Eric Tonjes looks at the various studies and statistics that have been gathered concerning the current state, and future of, Christianity in America, and finds that the picture isn’t rosy, but neither is it as dire as some might think.
So much for a survey of the stats. There are certainly things that American evangelicals need to work on. However, there is also great cause to be encouraged. Contrary to the pessimistic predictions of 30-40 years ago, America has not become Europe, nor does it look to be doing so any time soon. Evangelicalism in America isn’t doing perfectly, but it is doing fine.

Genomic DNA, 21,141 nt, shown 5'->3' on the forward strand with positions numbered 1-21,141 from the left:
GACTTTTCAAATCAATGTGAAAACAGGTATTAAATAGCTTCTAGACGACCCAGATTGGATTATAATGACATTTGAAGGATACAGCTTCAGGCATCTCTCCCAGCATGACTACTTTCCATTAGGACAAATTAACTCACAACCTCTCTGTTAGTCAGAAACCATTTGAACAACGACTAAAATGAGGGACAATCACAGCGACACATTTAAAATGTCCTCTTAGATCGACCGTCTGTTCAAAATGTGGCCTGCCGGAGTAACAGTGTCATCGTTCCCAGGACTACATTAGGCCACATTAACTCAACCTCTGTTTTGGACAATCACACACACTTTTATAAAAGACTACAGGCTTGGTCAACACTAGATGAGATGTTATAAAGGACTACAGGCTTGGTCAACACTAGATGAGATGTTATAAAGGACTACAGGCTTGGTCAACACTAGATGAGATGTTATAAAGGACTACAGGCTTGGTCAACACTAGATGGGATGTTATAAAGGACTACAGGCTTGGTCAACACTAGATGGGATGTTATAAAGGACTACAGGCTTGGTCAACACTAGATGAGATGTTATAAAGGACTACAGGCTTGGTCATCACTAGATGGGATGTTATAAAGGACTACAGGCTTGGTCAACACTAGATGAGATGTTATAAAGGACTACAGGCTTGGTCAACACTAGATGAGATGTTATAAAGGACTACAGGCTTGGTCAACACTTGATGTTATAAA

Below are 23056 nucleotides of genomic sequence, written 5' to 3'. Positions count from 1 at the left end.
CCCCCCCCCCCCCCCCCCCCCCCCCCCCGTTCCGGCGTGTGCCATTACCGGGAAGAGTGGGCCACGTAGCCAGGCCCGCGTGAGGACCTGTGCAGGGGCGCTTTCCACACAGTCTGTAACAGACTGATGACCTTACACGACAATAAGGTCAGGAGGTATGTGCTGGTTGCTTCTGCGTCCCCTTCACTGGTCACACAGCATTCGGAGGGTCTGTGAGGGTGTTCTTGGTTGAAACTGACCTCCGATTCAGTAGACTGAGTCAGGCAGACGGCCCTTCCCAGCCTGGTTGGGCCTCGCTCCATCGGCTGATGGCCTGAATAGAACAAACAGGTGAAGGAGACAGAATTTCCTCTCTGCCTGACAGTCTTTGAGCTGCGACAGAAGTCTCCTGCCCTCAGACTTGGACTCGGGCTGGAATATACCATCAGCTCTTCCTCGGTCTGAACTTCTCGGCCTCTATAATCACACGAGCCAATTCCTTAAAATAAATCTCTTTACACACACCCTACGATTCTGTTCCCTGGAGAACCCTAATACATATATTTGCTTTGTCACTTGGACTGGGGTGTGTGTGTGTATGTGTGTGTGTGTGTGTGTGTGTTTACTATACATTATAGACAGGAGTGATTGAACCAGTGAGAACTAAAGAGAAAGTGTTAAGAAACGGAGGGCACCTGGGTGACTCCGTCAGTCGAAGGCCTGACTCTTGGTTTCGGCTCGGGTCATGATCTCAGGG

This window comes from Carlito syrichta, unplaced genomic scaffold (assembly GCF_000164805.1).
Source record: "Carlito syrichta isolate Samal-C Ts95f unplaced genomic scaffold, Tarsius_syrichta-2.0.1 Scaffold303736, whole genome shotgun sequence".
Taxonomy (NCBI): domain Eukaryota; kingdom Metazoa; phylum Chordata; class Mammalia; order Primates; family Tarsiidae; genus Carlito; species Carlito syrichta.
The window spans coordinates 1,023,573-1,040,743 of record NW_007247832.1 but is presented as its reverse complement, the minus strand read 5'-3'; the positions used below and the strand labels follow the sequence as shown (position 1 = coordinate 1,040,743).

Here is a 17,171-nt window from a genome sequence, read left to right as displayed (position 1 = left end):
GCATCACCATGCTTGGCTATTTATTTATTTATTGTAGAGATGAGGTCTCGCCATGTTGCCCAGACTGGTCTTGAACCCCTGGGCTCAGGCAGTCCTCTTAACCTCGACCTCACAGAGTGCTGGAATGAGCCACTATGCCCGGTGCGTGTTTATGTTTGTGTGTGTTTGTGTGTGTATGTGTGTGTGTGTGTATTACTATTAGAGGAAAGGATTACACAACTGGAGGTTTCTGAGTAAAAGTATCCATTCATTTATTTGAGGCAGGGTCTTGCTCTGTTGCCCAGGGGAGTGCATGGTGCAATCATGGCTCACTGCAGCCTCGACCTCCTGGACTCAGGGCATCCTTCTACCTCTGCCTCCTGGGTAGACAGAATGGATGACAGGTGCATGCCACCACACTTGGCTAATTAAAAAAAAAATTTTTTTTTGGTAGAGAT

I realize “doing fine” isn’t a ringing endorsement, and I don’t mean it to be. There are plenty of areas where the church needs to grow. However, there is a huge difference between needing to grow and the alarmism I mentioned at the beginning of the post. The problem with catastrophic stats is that, while they are usually meant to motivate people, they end up doing the opposite. If 96% of my generation or the one after me is leaving the faith, it doesn’t make me want to reach out to the world. Instead, it makes me want to move somewhere friendlier to Christianity – like communist China. The last hundred years of alarmism in American evangelicalism has done at least as much to hinder the faith as it has to help it. We don’t need to encourage a bunker mentality in evangelicals; rather, we need to tell them to come out of their fallout shelters.